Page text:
After a particularly obnoxious hangover, I made the decision to do “Feb Fast” and forgo alcohol for the shortest month possible. It was only after I’d made this commitment that I came across Crap Music Rave Party.
I had the suspicion that this wasn’t the kind of event designed to be done sober. But my love of crap music wasn’t to be undone by self-imposed prohibition. I’d first heard about Crap Music Rave Party from my trendier friends, the kind of friends who attend festivals, and can get away with eschewing the Melbourne uniform of black on black in favour of an actual colour palette. Having never been to a rave before, I was nervous about attending for the first time. What does one wear to a rave? Is one required to dance? What if one has no sense of rhythm?
I nervously decided to wear the only colourful dress I owned and some sensible flats. I’m not very good at being cool, you might have gathered.
The venue was a trendy location in Brunswick that took me 20 minutes to find even when I was standing less than 100m from the door. Once I made it inside I was ushered through to a soundproofed room at the rear of the building where it seemed like they had collected the only Melbournians who had any energy left after a week of above 30 degree days.
My dance companion ordered a glass of prosecco, which was delightfully served in a plastic tumbler, and we made our way to the furthermost corner of the room.
When I turned my eyes to the stage I beheld the eponymous Tomás Ford in an ill-fitting blonde wig and hi-vis tradie outfit. I didn’t recognise the song that was playing, but it did feel appropriately crap. I commenced a gentle sway, trying to affect an “I recognise this song, but am too cool to dance to it” attitude.
The words “hardest working man in showbiz” are thrown around a lot these days, but in all honesty, I can’t imagine it has ever applied to anyone more than it does to Tomás Ford. The sheer volume of energy that he brings to his on-stage persona is, to be honest, mind-boggling. Every song necessitated a costume change, a spontaneous dance performance, and impromptu sing-a-long from the audience.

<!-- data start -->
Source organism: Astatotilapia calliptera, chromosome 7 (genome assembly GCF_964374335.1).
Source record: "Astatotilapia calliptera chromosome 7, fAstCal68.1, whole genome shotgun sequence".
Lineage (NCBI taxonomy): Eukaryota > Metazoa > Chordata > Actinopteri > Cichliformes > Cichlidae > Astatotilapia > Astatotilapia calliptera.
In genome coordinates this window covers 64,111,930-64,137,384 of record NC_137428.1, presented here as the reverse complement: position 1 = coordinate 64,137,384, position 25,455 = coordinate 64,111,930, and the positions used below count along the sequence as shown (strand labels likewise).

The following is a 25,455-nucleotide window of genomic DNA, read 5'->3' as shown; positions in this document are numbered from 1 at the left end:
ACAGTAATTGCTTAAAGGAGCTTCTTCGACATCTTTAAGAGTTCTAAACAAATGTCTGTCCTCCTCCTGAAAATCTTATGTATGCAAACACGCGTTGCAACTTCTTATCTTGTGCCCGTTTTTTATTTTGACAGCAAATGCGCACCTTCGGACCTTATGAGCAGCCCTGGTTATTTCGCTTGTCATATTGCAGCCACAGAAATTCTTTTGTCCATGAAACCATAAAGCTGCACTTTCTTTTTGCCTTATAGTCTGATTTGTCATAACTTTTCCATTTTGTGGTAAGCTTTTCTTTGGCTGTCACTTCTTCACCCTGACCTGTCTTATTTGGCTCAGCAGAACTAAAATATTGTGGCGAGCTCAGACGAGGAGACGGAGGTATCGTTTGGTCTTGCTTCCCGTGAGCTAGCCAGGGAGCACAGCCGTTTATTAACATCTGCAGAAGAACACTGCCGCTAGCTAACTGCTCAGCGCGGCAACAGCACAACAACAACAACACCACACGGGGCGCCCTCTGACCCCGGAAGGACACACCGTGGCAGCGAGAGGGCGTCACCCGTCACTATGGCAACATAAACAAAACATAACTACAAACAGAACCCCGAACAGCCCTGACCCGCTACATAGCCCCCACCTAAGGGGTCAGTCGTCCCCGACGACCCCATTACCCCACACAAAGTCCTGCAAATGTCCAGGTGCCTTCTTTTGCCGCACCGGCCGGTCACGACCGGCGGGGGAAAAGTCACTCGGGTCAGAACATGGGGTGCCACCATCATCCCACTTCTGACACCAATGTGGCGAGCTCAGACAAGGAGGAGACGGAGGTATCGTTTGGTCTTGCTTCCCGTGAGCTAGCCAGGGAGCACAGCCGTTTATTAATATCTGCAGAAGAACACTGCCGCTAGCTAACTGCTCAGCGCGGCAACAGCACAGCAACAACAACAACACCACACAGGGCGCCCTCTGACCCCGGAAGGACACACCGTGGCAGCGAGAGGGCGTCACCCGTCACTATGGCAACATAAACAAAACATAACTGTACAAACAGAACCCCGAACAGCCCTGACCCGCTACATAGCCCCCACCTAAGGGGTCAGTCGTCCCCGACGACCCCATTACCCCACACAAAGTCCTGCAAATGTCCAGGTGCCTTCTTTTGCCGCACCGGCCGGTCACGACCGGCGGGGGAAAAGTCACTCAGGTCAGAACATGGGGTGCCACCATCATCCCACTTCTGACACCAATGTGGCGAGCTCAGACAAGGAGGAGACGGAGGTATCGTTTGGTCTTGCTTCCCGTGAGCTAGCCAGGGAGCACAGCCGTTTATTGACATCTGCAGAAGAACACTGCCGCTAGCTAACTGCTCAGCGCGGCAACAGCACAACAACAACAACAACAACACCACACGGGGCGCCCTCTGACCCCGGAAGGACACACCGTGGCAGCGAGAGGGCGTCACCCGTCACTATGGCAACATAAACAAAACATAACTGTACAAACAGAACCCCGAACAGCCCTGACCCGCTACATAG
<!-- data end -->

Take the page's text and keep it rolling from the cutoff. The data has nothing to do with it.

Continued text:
When Darude’s ‘Sandstorm’ started playing (because how could it not), we were instructed to drop to the floor, “Good job year sevens!” he declared, before creating a makeshift helicopter with his arms and leading us through a military evacuation from our sitting positions.
Understandably the Macarena was played at some point. With minimum effort, Tomás had the entire room dancing, reminding us of the moves with delightful verbal cues. It felt like a spiritual experience of collective consciousness, for a room full of strangers to be united in choreography learned in primary school. Seeming to be testing us, at one point the music was turned off, and nearly 45 seconds later, when it returned we were all still completely synchronised. It turns out that this wasn’t at all planned, but that Tomás in his exuberance had accidentally knocked out the power and simply kept time by shouting “Hey Macarena” at random intervals.
Midway through the evening, when we were told to “Call your Review: Crap Music Rave Partymum, tell her your life is peaking” the dancefloor was well on its way to becoming a moshpit…at least I assume it was, having never seen one before. I have to admit though, one of the true stand-out moments of the night was the arrival of a trio of “professional” dancers who insisted on taking up a large section of the dancefloor so their friend could turn the spotlight on her phone and film their thoroughly mediocre performances. At least it helped to take any attention off my truly subpar efforts to dance.
True to my highest hopes, Crap Music made sure to feature a bevvy of pop starlets from the late 90s and early 00s as well as a few unexpected delights such as ABBA, Tubthumping, and some band that Tomás declared, “Someone asked for the good song from these guys, so I’m playing the crap one.” I may have only lasted two and half hours of pretending to know how to dance, but the atmosphere in the room was one of daggy community spirit. No one seemed to be there to judge anyone else, either on their appearance, their dancing skills, or their encyclopedic knowledge of lyrics to crap music.
Crap Music Rave Party is a thoroughly enjoyable event for the inner dag in all of us. You can leave your pretences at the door and spend an evening swaying, toe-tapping or downright dancing your heart out to music you thought you’d relegated to the bargain basement of your brain stem. It’s wholesome fun with a DJ who will make you feel like you can try harder to be biggest, dorkiest self.